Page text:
I have been experimenting with your USER-FEP package, and I now have a few more questions. I hope you can answer them if it is not too much trouble!
First, I am interested in using 2 lambda values - one for the LJ terms and one for the Coulombic terms. The goal of this is to scale out the charge interactions at about twice the rate of the LJ terms. However, I notice that in your methane hydration example, you only use one lambda value, and never explicitly scale the coulombic interaction. Why is this? Does scaling the 'lambda variable' in the soft potential do this automatically?
It is possible to use several lambda values, evolving in different ways. You will need several variables to steer those using fix adapt/fep.
You can decouple the van der Waals and Coulomb parts by using the hybrid pair styles, e.g. lj/cut/soft and coul/long/soft
And yes, one consequence of using the soft-core potential is that the “activation” of the sites is carried out through the lambda parameter and not through epsilon or sigma or the charge. Check the formulas of the soft core pair functions in the doc page.
Sometimes you will want to change a charge (or an epsilon or sigma) when a certain site is being transformed from one type to another but not vanishing. In these cases there’s no need for soft core potentials and you can use fix adapt/fep on the charge (or the epsilon or the sigma) directly.
Second, I notice that you do scale the charges in the other examples, but you scale them directly rather than using the 'scale' variable as in the standard fix adapt command. If I did this with the methane hydtration example, I think it would interfere with normal intra-solvent dynamics - perhaps this is why you didn't do it?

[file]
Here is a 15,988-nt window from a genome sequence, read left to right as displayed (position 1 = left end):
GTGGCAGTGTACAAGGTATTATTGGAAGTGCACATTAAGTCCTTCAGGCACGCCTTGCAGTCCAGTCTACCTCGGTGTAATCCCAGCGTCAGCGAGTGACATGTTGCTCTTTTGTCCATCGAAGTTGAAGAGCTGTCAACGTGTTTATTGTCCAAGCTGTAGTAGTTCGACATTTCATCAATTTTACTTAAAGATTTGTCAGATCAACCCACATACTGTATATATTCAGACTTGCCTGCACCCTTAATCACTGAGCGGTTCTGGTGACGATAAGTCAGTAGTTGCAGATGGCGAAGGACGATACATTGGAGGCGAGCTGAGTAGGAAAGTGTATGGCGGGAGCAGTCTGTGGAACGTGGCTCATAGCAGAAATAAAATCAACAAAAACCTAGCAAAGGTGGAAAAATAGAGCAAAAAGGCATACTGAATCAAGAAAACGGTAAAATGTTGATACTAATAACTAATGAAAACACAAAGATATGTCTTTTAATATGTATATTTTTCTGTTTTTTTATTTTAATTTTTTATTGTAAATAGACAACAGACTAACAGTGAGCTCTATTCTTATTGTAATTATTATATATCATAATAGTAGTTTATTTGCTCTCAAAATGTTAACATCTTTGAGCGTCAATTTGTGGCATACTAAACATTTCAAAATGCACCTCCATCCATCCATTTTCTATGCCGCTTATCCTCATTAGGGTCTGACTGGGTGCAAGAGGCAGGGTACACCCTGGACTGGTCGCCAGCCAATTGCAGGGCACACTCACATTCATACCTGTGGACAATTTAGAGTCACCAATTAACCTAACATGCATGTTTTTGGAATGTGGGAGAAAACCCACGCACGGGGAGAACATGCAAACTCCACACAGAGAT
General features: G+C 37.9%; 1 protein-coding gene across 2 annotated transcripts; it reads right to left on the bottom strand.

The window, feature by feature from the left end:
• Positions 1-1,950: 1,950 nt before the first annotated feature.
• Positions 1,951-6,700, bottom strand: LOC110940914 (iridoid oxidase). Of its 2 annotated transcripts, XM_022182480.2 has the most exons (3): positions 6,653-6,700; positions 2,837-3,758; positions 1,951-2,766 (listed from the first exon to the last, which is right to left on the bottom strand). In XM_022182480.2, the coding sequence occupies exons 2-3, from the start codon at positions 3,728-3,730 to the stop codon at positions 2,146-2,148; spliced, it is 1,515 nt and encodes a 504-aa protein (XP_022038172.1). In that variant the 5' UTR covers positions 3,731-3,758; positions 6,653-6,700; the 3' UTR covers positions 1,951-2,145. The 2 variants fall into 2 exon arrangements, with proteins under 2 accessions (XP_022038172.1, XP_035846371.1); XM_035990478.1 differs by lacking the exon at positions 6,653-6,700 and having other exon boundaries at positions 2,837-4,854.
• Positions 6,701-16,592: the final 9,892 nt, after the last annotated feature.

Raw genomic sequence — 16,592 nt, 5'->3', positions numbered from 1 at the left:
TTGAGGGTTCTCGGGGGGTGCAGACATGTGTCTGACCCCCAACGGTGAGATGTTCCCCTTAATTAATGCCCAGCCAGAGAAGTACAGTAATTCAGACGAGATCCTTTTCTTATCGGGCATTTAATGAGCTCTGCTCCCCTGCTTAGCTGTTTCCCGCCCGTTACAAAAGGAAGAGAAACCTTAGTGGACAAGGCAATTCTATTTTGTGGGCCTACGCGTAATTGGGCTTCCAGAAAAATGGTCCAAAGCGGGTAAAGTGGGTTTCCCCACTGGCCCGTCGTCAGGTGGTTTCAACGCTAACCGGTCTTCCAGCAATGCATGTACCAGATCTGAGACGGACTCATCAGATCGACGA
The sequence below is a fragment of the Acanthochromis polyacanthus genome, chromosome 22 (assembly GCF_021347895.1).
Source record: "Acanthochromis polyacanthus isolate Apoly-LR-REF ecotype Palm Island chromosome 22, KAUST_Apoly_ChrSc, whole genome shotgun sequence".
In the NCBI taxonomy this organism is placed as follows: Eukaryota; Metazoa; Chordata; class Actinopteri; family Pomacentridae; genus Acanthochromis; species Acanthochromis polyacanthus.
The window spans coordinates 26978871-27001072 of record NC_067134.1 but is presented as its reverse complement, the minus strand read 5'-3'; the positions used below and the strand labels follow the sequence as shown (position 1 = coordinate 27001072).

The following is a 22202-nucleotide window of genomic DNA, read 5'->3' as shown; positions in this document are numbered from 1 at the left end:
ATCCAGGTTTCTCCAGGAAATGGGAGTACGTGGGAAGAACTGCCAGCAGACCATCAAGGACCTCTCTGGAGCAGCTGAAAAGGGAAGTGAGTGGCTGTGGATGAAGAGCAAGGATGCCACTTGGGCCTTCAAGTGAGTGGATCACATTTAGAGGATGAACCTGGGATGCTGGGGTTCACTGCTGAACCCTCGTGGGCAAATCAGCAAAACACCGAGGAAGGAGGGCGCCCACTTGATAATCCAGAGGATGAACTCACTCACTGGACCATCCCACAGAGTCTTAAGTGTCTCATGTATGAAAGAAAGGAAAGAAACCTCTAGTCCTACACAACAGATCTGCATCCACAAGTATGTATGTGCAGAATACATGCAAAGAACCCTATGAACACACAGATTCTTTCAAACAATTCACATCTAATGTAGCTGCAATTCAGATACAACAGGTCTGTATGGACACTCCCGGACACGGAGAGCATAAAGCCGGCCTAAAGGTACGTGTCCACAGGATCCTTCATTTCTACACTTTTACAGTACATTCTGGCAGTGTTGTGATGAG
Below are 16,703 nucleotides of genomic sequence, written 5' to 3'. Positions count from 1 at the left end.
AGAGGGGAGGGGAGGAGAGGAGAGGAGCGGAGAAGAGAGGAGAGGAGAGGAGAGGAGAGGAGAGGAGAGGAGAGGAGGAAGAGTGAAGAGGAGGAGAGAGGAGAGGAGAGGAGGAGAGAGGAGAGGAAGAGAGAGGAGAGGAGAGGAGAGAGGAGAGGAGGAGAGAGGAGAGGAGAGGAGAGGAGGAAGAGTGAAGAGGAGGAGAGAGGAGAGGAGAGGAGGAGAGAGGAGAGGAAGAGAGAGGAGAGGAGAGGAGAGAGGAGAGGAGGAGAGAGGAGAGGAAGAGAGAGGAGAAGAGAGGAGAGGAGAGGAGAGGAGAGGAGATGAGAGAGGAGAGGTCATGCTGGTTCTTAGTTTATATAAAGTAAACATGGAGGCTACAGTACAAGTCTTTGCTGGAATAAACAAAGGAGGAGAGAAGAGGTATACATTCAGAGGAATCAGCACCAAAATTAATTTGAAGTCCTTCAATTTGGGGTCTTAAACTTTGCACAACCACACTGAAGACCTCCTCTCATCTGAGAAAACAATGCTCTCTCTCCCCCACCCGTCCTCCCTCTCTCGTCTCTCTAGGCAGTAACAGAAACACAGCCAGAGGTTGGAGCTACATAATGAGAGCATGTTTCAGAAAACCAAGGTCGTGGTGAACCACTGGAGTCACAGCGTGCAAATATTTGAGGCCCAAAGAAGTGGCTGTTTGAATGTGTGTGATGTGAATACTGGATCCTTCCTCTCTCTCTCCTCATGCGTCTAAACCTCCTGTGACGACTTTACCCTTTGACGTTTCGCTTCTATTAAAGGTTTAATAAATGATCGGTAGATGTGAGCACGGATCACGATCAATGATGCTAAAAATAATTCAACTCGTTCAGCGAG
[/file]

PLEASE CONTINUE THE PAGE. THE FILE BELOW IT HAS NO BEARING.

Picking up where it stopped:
I think the standard fix adapt will scale all the charges in the system (this is useful to compute the electrostatic energy in an ionic material, which is what that fix was written for).
In solvation calculations, we may want charges of the solute to change, but not those of the solvent. So, fix adapt/fep allows you to only modify charges on selected atom types.
Third, for the fdti method, which is the one I am interested in using, you still use the compute fep command, but with a very small dlambda value - approximately 0.002. I read about this in you manual entry, but I wonder if there is any rhyme or reason to the value you chose? Could it be smaller?
In FDTI one uses a FEP calculation to evaluate numerically the small \delta G corresponding to a small \delta\lambda variation, and from there estimate the derivative of the free energy at that point. I just chose 0.002 as a compromise between linearity and resolution. I haven’t tested values much different from these in the examples. If you use larger than this, might as well do a FEP. If smaller, you may have precision problems.
I’d go for the traditional FEP method instead of FDTI. In the past I used FDTI, but at the time I didn’t have a nice tool to scan the lambda values along a simulation. So, it would have been cumbersome to run 50 or more trajectories at different lambdas to do FEP properly. FDTI may be better when you can only do a small number of evaluations at different lambda points. But it may be less precise than FEP.
So, because with one run using fix adapt/fep you can evaluate as many lambda points as you want, I found FEP to be better than FDTI, both in hysteresis (comparing 0->1 and 1->0 routes) and in accuracy.
You may want to try BAR method, which is surprisingly good! Maybe for your application you cannot get away with 1-step BAR, and in these cases you can do a multistep BAR (you’ll have to run several simulations independently, at different values of lambda, but you may need only one, maybe very few intermediate values).
I recommend FEP over FDTI. BAR is excellent if 1-step works, a bit more laborious if MBAR required.